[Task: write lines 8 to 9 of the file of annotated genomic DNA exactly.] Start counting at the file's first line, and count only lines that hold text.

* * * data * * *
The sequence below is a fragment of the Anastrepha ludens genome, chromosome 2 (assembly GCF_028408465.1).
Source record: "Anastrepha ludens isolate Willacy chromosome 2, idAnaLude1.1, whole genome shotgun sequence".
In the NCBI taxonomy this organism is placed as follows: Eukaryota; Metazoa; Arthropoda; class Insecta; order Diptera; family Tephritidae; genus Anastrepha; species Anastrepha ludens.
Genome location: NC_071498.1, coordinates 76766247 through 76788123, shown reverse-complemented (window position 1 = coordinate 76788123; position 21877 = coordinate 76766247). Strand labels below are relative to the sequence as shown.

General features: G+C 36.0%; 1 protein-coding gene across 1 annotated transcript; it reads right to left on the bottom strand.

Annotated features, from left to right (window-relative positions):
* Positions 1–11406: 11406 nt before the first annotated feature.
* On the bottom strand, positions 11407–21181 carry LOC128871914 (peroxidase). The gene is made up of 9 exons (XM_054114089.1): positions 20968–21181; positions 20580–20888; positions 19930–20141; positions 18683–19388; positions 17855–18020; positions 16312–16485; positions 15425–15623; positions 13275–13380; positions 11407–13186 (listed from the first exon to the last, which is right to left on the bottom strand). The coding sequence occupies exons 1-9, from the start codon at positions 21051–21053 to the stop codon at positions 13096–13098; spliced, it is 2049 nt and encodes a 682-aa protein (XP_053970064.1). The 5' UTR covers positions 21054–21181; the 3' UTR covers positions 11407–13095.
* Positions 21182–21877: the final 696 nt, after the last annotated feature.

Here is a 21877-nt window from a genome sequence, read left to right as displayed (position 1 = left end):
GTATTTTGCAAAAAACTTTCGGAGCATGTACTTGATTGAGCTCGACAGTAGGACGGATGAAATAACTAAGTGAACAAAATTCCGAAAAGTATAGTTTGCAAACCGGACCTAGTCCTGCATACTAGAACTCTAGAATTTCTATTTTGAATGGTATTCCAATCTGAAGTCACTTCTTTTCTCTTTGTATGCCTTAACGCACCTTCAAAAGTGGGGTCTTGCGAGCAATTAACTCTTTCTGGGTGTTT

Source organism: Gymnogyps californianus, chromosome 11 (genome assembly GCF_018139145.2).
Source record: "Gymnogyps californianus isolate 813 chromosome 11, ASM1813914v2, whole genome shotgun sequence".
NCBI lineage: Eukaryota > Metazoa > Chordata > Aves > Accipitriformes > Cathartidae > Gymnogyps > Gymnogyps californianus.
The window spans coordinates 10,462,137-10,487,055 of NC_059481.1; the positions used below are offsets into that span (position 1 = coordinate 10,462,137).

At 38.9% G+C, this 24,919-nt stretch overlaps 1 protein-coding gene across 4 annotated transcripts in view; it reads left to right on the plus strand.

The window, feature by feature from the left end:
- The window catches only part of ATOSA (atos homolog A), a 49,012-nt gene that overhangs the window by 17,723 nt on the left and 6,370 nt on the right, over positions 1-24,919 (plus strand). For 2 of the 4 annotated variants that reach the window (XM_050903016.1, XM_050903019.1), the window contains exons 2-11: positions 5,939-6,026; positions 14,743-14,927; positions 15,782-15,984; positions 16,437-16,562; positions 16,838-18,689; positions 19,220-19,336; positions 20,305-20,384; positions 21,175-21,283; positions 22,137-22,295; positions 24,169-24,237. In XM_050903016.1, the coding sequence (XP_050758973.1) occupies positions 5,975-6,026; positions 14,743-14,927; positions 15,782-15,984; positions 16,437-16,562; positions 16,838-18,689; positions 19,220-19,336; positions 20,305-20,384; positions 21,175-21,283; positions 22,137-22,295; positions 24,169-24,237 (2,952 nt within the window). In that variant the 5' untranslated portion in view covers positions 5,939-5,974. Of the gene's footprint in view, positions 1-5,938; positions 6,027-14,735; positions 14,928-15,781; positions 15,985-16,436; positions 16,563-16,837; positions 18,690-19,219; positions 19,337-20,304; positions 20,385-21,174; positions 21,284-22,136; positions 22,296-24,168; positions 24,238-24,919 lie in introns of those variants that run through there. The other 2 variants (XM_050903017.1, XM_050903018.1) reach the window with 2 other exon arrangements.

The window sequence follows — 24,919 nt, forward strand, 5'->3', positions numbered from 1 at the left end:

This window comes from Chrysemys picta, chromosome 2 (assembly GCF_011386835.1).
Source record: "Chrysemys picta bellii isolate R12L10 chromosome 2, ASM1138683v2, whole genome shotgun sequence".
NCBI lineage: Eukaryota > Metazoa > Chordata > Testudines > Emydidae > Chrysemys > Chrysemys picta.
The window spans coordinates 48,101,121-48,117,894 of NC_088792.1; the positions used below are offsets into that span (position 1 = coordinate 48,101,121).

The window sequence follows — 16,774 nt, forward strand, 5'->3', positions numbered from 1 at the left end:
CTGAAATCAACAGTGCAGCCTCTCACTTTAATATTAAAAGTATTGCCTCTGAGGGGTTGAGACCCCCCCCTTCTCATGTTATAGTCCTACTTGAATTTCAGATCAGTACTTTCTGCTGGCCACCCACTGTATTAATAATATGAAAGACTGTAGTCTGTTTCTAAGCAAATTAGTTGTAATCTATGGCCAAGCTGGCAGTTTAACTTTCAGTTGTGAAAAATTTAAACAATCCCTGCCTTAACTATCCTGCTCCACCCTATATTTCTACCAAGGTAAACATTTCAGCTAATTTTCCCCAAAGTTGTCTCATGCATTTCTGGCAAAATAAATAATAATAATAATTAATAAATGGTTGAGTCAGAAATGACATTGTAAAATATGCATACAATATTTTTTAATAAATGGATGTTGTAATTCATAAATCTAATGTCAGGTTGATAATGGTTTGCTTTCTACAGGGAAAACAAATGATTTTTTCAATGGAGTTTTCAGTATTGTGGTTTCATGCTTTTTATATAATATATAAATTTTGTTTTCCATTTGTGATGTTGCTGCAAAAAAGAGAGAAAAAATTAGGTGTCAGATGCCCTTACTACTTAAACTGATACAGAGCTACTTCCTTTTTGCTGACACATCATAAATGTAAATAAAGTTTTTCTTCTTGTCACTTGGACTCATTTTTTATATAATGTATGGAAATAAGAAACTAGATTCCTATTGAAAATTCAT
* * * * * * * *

* On the bottom strand, positions 11407–21181 carry LOC128871914 (peroxidase). The gene is made up of 9 exons (XM_054114089.1): positions 20968–21181; positions 20580–20888; positions 19930–20141; positions 18683–19388; positions 17855–18020; positions 16312–16485; positions 15425–15623; positions 13275–13380; positions 11407–13186 (listed from the first exon to the last, which is right to left on the bottom strand). The coding sequence occupies exons 1-9, from the start codon at positions 21051–21053 to the stop codon at positions 13096–13098; spliced, it is 2049 nt and encodes a 682-aa protein (XP_053970064.1). The 5' UTR covers positions 21054–21181; the 3' UTR covers positions 11407–13095.
* Positions 21182–21877: the final 696 nt, after the last annotated feature.